I found out something about the world while mingling with other adults at the conference, and here it is: Nine o'clock is not "late" for most people.
I also learned that I'm pretty good company, especially after a glass of wine. And that underneath my shyness is a craving for face-to-face conversation. Also that people forgive most faux pas, probably because they remember their own. Who hasn't flipped a crouton across the room?
Thursday night we had a storm with up to baseball-sized hail. The biggest hail I'd ever seen, which punched holes in my mom's rain gutter and ruined the roof on the house across the street. I saw many cars with shattered rear windshields over the weekend, the first being in the hotel parking lot. I got video of a tight little pre-tornadic cloud rotation right over my mom's house in Midwest City, but for some reason I can't get it uploaded here. Maybe later.
My brother kindly gave up his bed to me to save hotel fees, and my mom gave up her SUV for the weekend so I could drive back for meals. I appreciate it so much, because staying in the hotel was out of the question this year. The gas factor was negligible, since the hotel was literally five minutes away.
My pitch session was first thing Friday morning with James Minz, senior editor at Baen. He made me feel right at home during my session, as well as the couple of times I spoke to him over the weekend. A very easygoing and knowledgeable guy, an interesting speaker, eager to help the newbies.
Minz has edited some really big-name authors, including some of my faves: Lawrence Watt-Evans, Elizabeth Haydon, and especially Catherine Asaro. We actually talked about the Skolian books a little, and he told me a funny story about the cover of Skyfall, which I may relate later. Somebody remind me.
I guess I'm skirting the real news about my pitch session, which is that he asked to see Ea's Gift. I'd gone in pitching BVA, the newest project, but when he asked about other projects and I told him about EG, he said, "Well, I'd actually be more interested in that," and to tell my agent to send it to him. Is that as exciting as I think it is? I'm really trying to be cool about the whole thing, but I did have a dream in which he bought EG. Of course, then he morphed into James Carvill and we got married, so I'm dubious about the prophetic nature of the dream.
Here I am right after the pitch, before the adrenaline crashed and left me limp and headachey:
So the pitch was the big event on Friday. I was wiped out but managed to go to a few more sessions (including the Minz session pictured above) before I called it a day. I skipped the evening's activities, a cash bar reception and the J.A. Jance speech at the banquet, and my bro and I went to Borders instead and picked up some novels. I bought a Lois McMaster Bujold (how did I go so long without reading her?) and a Laurell K. Hamilton.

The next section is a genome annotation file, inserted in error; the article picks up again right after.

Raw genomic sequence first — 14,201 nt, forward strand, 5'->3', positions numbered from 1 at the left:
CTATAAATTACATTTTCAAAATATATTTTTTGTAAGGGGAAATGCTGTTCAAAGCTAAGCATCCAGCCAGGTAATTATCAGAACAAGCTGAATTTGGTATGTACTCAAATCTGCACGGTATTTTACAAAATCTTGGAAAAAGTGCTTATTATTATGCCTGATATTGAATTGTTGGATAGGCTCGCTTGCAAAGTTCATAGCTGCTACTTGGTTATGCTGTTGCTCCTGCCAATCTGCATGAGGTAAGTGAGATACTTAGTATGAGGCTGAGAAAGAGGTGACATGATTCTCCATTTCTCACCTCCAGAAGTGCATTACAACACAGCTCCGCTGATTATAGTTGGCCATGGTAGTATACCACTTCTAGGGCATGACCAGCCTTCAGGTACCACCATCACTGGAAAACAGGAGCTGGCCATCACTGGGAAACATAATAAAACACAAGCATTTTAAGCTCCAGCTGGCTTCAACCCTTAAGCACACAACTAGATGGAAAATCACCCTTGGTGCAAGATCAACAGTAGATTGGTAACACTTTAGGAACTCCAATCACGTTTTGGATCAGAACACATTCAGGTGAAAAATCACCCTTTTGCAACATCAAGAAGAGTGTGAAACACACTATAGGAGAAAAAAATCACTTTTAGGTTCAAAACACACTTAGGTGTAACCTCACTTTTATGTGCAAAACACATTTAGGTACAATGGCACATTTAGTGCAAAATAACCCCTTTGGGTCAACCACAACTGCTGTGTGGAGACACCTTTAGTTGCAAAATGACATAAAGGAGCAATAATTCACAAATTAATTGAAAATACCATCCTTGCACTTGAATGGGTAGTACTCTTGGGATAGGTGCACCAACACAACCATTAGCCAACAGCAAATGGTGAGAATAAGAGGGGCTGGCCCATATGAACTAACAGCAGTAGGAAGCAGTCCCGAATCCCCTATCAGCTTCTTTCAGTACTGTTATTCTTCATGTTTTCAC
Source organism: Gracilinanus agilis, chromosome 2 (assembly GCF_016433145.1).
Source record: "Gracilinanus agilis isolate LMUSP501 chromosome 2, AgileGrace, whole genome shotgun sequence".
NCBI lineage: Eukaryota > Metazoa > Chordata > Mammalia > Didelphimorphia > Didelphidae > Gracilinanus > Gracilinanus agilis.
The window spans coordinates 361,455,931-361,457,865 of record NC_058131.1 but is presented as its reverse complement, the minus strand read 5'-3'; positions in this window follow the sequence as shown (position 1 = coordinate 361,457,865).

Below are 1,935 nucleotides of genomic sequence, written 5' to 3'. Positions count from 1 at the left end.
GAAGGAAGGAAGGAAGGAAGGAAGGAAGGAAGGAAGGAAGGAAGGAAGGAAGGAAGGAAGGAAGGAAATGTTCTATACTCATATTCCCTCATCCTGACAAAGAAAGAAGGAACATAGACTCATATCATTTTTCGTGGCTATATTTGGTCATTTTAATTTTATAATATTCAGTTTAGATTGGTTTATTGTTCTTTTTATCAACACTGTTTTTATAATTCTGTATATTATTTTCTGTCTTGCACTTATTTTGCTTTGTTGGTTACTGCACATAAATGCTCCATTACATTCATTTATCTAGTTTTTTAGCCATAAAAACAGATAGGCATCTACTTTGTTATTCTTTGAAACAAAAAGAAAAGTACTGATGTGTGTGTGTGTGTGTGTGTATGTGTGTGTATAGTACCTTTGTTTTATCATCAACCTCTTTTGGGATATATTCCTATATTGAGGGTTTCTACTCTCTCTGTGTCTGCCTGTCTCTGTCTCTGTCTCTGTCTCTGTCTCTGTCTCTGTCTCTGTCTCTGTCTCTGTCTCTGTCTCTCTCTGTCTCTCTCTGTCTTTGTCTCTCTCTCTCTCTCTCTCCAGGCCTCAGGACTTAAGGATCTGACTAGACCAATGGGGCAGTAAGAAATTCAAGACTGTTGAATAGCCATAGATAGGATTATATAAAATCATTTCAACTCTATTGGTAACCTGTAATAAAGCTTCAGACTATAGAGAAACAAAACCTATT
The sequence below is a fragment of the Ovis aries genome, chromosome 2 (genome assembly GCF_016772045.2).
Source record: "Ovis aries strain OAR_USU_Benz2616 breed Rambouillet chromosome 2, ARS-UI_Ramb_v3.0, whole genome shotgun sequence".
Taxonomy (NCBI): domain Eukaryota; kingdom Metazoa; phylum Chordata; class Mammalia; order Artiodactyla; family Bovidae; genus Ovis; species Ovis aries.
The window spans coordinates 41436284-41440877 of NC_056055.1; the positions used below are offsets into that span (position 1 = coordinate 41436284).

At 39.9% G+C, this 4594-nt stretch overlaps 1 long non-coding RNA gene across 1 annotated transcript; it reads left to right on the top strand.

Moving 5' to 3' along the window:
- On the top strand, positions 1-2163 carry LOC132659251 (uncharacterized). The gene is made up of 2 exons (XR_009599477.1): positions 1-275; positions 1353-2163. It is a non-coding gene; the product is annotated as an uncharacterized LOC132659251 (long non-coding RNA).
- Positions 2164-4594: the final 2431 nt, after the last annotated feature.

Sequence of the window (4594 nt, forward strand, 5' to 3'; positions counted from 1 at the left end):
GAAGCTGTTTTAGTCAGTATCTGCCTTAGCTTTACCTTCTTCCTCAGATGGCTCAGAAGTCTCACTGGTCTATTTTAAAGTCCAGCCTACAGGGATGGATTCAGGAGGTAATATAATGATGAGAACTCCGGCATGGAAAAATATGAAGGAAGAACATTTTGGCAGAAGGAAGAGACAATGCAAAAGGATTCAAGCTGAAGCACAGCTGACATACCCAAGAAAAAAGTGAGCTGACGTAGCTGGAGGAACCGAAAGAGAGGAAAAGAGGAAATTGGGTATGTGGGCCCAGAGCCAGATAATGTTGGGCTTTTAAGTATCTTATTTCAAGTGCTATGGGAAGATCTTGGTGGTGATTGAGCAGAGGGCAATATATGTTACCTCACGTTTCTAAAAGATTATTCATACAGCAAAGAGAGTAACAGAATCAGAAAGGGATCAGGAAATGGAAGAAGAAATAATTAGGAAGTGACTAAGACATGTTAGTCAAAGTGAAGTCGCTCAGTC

Saturday was actually the better day, the productive pitch session on Friday notwithstanding. I came out of my shell on Saturday, though it took a few hours. I finally figured out that most of the sessions were geared toward writers with less experience than I have, so I didn't worry about getting to every one. I hit the high points, hung out in the central meeting area, and went home to rest when I felt like it. Met a lot of interesting people, including William (a WWII vet and electronic engineer) and Rachel (the prettiest girl in the world and an artist I could see doing my future book covers), and Wayne Wyrick (Director of the Kirkpatrick Planetarium), who made me feel right at home when I was shy and nervous. Writers are such a great group of people.
As a result of my go-with-the-flow attitude, I had plenty of energy to dress up for the reception and banquet. I ordered my first glass of wine in probably ten years with help from the lovely bartender. I chose the red Zinfandel. I felt like a real grown up rubbing elbows with editors and authors in my silver high-heels with a glass of wine in my hand. So cool.
At the banquet I hooked up with some ladies I know on the internet. Although a Jenny McCarthy look- and act-alike at the next table eclipsed us with her group's contest wins, Jen Nipps (left) managed to pull some eyes our way with her two wins. The rest of us were wishing we'd entered something so we could be included in the excitement.
I'm in the purple, paranormal romance author Gloria Harchar and her daughter, Audrey, are to my immediate right, and Harlequin author Tessa McDermid there on the right.
Believe it or not, it was my first girl's night out in probably ten years, perhaps the last time I had wine, and I was so jazzed to be talking to these ladies about agent issues and editor changes in such a matter-of-fact way.
So that was my weekend in a nutshell. A very large nut's shell, to be sure, but there was much more I wanted to say. The rest will come out in bits and pieces over the week, probably, along with links and possibly more pictures, though a lot of them are blurry for some reason. I'll have to see.